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Conventional economic theory says that prices are driven up when "demand" exceeds "supply." But in this case "demand" does not mean the number of hands reaching out for food. It means the amount of money competing for existing supplies. The global food crisis has resulted from an increase, not in the number of mouths to be fed, but simply in the price. It is the money supply that has gone up, and it is investment money in search of quick profits that is largely driving food prices up. Much of this seems to be happening in the futures market, where fund managers seek

to maximize their profits by using futures contracts. Balzli and Horning explain:

"The futures market is a traditional tool for farmers to sell their harvests ahead of time. In a futures contract, quantities, prices and delivery dates are fixed, sometimes even before crops have been planted. Futures contracts allow farmers and grain wholesalers a measure of protection against adverse weather conditions and excessive price fluctuations. . . . But now speculators are taking advantage of this mechanism. They can buy futures contracts for wheat, for example, at a low price, betting that the price will go up. If the price of the grain rises by the agreed delivery date, they profit. Some experts now believe these investors have taken over the market, buying futures at unprecedented levels and driving up short-term prices. Since last August, this mechanism has led to a doubling in the price of rice."

The authors quote grain wholesaler Greg Warner, who says what is happening now in the grain futures market is unprecedented. "What we normally have is a predictable group of sellers and buyers -- mainly farmers and silo operators." But the landscape has changed since the influx of large index funds into the futures market. "Prices keep climbing up and up." Warner calculates that financial investors now hold the rights to two complete annual harvests of a type of grain traded in Chicago called "soft red winter wheat." He calls these developments "stunning" and points to them as "evidence that capitalism is literally consuming itself."6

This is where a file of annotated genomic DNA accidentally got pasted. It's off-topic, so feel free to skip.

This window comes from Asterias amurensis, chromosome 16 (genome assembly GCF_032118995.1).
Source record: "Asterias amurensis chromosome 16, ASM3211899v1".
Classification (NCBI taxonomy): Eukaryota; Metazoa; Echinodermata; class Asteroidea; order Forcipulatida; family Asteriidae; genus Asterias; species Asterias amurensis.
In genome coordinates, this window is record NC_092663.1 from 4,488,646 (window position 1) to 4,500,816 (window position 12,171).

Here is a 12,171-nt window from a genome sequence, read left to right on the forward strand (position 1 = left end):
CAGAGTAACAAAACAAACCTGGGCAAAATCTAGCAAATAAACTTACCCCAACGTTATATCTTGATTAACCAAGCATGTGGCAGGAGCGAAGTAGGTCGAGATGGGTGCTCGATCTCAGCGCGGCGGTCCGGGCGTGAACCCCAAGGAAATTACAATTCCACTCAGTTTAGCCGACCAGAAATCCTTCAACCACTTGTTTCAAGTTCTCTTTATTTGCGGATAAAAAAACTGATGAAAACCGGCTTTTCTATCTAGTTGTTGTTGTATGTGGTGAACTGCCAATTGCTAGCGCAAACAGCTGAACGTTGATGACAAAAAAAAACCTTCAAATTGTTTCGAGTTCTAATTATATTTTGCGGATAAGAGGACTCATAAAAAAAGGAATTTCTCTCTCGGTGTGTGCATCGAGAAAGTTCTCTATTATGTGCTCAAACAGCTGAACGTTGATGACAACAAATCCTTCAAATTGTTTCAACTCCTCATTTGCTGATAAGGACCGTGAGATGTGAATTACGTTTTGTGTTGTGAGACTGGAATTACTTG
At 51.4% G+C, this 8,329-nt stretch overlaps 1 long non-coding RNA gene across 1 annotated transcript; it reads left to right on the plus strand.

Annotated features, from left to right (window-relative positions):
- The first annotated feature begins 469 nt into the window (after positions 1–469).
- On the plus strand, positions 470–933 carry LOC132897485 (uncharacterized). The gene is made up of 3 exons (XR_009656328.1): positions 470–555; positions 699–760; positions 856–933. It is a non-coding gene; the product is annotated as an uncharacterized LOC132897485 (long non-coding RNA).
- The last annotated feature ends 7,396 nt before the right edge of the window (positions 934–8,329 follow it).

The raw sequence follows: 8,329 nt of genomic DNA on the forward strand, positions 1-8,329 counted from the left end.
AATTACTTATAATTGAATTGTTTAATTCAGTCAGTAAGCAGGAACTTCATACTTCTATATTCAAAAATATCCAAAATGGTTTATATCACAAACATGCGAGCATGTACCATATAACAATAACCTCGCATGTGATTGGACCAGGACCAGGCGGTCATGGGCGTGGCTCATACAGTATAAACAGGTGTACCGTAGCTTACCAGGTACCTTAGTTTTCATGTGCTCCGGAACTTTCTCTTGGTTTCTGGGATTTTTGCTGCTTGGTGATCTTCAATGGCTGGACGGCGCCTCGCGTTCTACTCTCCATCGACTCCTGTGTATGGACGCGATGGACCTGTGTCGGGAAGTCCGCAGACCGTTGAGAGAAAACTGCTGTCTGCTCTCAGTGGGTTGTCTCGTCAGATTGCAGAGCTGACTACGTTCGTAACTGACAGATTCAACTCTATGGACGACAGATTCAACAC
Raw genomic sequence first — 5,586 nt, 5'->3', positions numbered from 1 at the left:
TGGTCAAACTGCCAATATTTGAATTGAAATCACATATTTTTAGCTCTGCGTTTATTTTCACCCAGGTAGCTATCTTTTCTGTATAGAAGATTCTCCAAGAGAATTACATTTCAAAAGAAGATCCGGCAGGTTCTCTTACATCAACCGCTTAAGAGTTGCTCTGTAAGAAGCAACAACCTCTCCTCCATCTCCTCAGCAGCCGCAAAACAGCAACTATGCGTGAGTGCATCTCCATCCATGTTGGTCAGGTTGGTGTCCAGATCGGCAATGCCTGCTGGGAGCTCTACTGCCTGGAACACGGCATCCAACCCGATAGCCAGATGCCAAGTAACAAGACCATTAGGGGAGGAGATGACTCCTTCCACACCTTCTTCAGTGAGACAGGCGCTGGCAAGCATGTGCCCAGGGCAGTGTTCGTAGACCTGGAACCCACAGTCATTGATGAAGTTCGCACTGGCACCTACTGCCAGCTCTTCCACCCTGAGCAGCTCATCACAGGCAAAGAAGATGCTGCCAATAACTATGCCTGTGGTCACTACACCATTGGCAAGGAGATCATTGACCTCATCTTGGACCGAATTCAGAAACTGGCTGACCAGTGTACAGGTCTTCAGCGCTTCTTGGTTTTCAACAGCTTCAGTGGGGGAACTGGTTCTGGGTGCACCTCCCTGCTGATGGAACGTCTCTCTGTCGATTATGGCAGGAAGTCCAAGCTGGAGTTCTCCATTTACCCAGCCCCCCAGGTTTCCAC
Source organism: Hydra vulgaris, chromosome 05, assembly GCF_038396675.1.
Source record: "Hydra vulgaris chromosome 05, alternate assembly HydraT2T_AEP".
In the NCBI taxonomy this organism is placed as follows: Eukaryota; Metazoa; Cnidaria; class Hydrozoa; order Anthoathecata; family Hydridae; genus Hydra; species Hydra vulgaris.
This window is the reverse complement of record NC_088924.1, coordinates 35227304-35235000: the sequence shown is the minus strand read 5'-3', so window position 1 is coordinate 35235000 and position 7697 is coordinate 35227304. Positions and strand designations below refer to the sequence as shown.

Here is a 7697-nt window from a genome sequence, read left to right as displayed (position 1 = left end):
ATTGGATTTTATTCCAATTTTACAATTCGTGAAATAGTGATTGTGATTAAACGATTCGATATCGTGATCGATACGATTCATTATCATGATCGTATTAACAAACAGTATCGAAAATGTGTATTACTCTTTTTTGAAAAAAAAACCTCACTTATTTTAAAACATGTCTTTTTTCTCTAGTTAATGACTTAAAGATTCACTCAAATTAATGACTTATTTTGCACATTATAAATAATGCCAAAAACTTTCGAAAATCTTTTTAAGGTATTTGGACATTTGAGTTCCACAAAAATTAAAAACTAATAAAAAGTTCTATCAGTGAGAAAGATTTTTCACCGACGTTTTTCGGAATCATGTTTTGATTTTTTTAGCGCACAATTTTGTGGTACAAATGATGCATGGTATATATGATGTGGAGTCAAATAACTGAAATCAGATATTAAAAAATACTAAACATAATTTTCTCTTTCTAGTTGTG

What about investing in agribusinesses such as Monsanto, which have promoted the "Green Revolution" through the bioengineering of foods and the production of GMO (genetically modified) seeds, synthetic fertilizers, and herbicide and pesticide sprays? Won't these corporations, at least, help to alleviate the global food crisis? To the contrary, critics say these businesses too are just driving food prices up. Monsanto's patented GMO seeds have been genetically engineered so that they cannot reproduce but must be purchased every year from the company. Small farmers who have fallen for the hype of greater productivity and subjected their land to these seeds and chemicals have found that not only have their yields been reduced but that the land will no longer bear anything except GMO seeds.7 Farmers who can no longer afford the seeds are priced out of the market, handing monopoly control over to the agribusiness giants that can then raise prices to whatever the market will bear; and in the case of food, it will bear a lot, right up to the point of slavery. As Henry Kissinger once famously said, "Who controls the food supply controls the people; who controls the energy can control whole continents; who controls money can control the world."